Size won't matter
KT Ravindran of Amity University imagines a future of highly specialised cities connected by new, high-speed links.
31 AUG 2018
The year is 2168. I’m sitting here in my office. Through the window I see a beautiful lake and parklands; I hear birds singing. Except that’s not really birdsong and that’s not really a lake. It’s all simulated. Physically, I am in central London.
These days, I hardly go outside – my building does everything for me, even monitors my health. Besides, we got rid of all the public spaces long ago. Falling tax bases meant we couldn’t afford to pay for their upkeep or to adapt them to the effects of climate change. The Royal Parks have been sold off; developers have filled them with stacks of tiny, pigeon-hole units. Inside, people exist in a virtual world.
This is my nightmare. What signals are there that we might be sleepwalking into it? Declining investment from national and local governments in public infrastructure and councils struggling to fund maintenance, might be one. Maybe the monetisation of everything, even our public spaces. Then the possibility that we are shaping our built environments around a technology that is moving too fast for us to fully grasp its implications.
This is my nightmare. What signals are there that we might be sleepwalking into it? Declining investment from governments in public infrastructure and councils struggling to fund maintenance, might be one. Maybe the monetisation of everything, even our public spaces.
Perhaps the car is a useful analogy. If we look at how cities evolved in the 20th century, they were built around the notion of the car moving you from A to B. Now, at the start of the 21st century, we are trying to undo the problems the car has created, problems that we did not foresee. And they are endemic: they have polluted our cities, made them dangerous to walk around, encouraged us to be physically lazy. Undoing the damage is not easy – we can’t just redesign Los Angeles or Houston or Bangkok.
Today, another machine of convenience is choreographing our lives: the smartphone and all of its incumbent digital infrastructure. The iPhone is just a decade old and look at the societal impact it has had. Will we wake up 150 years from now and realise that this was the car all over again? That lithium batteries are cancerous; that we’ve become physically and socially isolated?
Don’t get me wrong, I’m not against technology. And I see a lot of potential benefits in big data, in intelligent buildings and spaces. But the question I have, which I don’t have an answer for, is: do we realise what we are losing?
What makes me saddest about this dystopian picture is the loss of the commons. When I go out onto the street, into a park, a square, it doesn’t matter how rich or poor I am. We’re all equals. I do not have to have the latest smartphone to buy access to that space. Perhaps our future virtual spaces will be democratic. Or perhaps the rich will exist in the best virtual reality environments, and the poor will stay in a dark box with a very old phone.
To avoid that future, we need to expand our repertoire of how we think about urban infrastructure. We need to realise that sustainability is not just about solar panels on rooftops; that technology is not just about convenience; and that much of the infrastructure that sustains a city – social engagement, civic mindedness, community empowerment – cannot be obviously monetised. Yet it is as important as steel beams, concrete and fibre-optic cables.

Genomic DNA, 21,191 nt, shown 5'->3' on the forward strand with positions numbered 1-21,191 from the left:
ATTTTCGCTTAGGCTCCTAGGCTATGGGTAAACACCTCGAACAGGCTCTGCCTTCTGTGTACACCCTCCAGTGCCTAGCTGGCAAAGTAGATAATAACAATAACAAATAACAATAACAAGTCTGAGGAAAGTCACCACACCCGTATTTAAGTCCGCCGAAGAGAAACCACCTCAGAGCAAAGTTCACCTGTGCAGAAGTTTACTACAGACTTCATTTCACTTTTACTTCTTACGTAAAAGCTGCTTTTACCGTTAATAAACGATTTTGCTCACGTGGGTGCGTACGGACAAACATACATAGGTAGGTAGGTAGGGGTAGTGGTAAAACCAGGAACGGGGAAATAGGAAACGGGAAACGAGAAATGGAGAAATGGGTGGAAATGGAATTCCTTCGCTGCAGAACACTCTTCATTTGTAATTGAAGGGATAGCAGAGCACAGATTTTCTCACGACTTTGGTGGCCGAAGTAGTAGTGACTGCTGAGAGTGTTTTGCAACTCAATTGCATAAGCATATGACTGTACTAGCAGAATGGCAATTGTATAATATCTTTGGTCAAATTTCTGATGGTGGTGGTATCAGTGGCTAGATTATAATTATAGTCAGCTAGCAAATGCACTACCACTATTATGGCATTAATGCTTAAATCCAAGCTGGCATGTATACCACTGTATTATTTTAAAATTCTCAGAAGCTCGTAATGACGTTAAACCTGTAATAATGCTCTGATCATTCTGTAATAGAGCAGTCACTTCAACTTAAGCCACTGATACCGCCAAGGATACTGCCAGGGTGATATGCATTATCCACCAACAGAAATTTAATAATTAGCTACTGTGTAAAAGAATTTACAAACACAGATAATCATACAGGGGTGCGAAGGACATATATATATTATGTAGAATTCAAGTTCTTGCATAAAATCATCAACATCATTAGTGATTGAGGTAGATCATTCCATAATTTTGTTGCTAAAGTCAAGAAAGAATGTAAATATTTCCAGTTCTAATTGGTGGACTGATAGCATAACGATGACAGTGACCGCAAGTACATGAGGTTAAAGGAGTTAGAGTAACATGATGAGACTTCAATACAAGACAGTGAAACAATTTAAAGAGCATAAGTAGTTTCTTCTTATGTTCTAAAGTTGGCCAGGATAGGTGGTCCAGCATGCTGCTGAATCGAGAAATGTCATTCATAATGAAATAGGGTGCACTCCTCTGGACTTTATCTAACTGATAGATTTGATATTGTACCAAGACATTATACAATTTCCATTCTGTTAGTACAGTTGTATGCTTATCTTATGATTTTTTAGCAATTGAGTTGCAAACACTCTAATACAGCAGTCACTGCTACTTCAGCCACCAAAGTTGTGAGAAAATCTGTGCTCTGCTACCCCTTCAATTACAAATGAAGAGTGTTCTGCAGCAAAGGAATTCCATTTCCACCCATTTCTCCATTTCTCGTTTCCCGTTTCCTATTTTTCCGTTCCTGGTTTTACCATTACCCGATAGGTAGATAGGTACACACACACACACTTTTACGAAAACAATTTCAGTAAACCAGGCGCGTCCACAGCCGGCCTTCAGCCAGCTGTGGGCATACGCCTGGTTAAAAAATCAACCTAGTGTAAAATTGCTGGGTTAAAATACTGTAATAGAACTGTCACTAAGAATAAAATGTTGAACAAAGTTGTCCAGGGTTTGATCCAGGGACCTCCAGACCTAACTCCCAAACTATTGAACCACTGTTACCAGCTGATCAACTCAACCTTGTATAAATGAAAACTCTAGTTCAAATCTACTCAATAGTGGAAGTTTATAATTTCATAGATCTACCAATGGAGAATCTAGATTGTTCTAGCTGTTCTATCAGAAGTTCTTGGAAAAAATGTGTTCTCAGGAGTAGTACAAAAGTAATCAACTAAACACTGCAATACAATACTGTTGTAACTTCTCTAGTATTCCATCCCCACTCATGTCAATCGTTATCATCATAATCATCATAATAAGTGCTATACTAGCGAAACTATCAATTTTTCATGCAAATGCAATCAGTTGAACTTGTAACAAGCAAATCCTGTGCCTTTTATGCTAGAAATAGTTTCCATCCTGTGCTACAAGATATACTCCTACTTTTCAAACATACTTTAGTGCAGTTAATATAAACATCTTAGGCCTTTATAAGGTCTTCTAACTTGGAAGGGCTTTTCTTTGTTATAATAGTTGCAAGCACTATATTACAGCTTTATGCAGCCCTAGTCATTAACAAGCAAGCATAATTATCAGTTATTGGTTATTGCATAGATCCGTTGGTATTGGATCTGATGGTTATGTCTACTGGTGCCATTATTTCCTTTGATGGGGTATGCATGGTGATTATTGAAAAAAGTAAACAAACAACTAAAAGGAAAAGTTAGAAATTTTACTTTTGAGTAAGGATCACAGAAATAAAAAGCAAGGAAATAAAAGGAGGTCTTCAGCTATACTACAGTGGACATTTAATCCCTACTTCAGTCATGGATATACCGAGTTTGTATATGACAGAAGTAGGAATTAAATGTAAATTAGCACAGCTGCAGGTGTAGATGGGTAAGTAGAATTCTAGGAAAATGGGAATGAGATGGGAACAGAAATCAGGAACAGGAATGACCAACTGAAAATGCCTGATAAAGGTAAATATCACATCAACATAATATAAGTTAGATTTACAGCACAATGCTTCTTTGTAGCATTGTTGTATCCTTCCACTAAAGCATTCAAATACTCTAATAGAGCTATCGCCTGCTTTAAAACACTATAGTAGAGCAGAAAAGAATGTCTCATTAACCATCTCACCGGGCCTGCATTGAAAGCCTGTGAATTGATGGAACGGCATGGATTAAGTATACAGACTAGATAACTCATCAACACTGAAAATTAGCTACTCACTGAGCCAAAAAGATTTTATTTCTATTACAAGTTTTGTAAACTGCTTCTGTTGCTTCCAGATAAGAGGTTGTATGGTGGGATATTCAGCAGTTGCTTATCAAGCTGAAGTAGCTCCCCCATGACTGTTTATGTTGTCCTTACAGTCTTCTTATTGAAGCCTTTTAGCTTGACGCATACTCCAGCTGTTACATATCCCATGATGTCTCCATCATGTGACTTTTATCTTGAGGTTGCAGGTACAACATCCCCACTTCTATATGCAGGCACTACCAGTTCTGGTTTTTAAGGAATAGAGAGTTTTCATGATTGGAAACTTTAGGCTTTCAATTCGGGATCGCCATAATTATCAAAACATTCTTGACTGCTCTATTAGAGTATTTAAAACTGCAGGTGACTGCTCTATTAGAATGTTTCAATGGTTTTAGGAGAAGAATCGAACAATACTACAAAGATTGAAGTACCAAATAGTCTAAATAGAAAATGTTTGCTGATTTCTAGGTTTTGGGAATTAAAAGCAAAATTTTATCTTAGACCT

I think infrastructure serves three purposes: to protect, to provide, to participate. In our rush to achieve the first two, we must not forget about the last.
I think infrastructure serves three purposes: to protect, to provide, to participate. In our rush to achieve the first two, we must not forget about the last. When I propose urban agriculture as part of schemes, the question I always get is: “Well, how many people will it feed?” This misses the point. Often it doesn’t matter if you don’t feed anyone – an allotment, a space to grow food, is as good as a community centre. Growing food bridges cultural and linguistic boundaries.
A broader definition of what constitutes public infrastructure would galvanise people. We should be as concerned about the decline of the sakura, the cherry blossoms, in Japan as we are about other sustainability issues. Every March, the coming of the sakura is a national event, as people come together to celebrate the arrival of spring. But in recent years, some cities have seen no blossoms: urban heat island effects – the phenomenon that the city is often a few degrees higher in temperature than the surrounding countryside – mean that the seasons skip spring and jump straight to summer.
This is wiping away a vital piece of a social infrastructure and we need to be mindful of the consequences.
Loneliness is another example. As our society ages, adapting spaces to the practical requirements of old age is the easy part; fostering opportunities for social interaction is more difficult. Recent studies have shown that loneliness is a major health risk for adults, especially the elderly. Another survey has shown that there are lots of family-sized houses in cities occupied by one or two elderly people.
At a time when young families all over the UK are struggling to find affordable housing in the city, is there is an opportunity here to start a dialogue between the generations? One could imagine innovative incentive schemes that promote co-living, or that offer elderly homeowners the opportunity to lease their properties to young families, and use the benefits to subsidise themselves in a cared-for community.
It is by starting to think about the role of our civic infrastructure, how we legislate and regulate for it, that we will transform what we choose to develop in the future.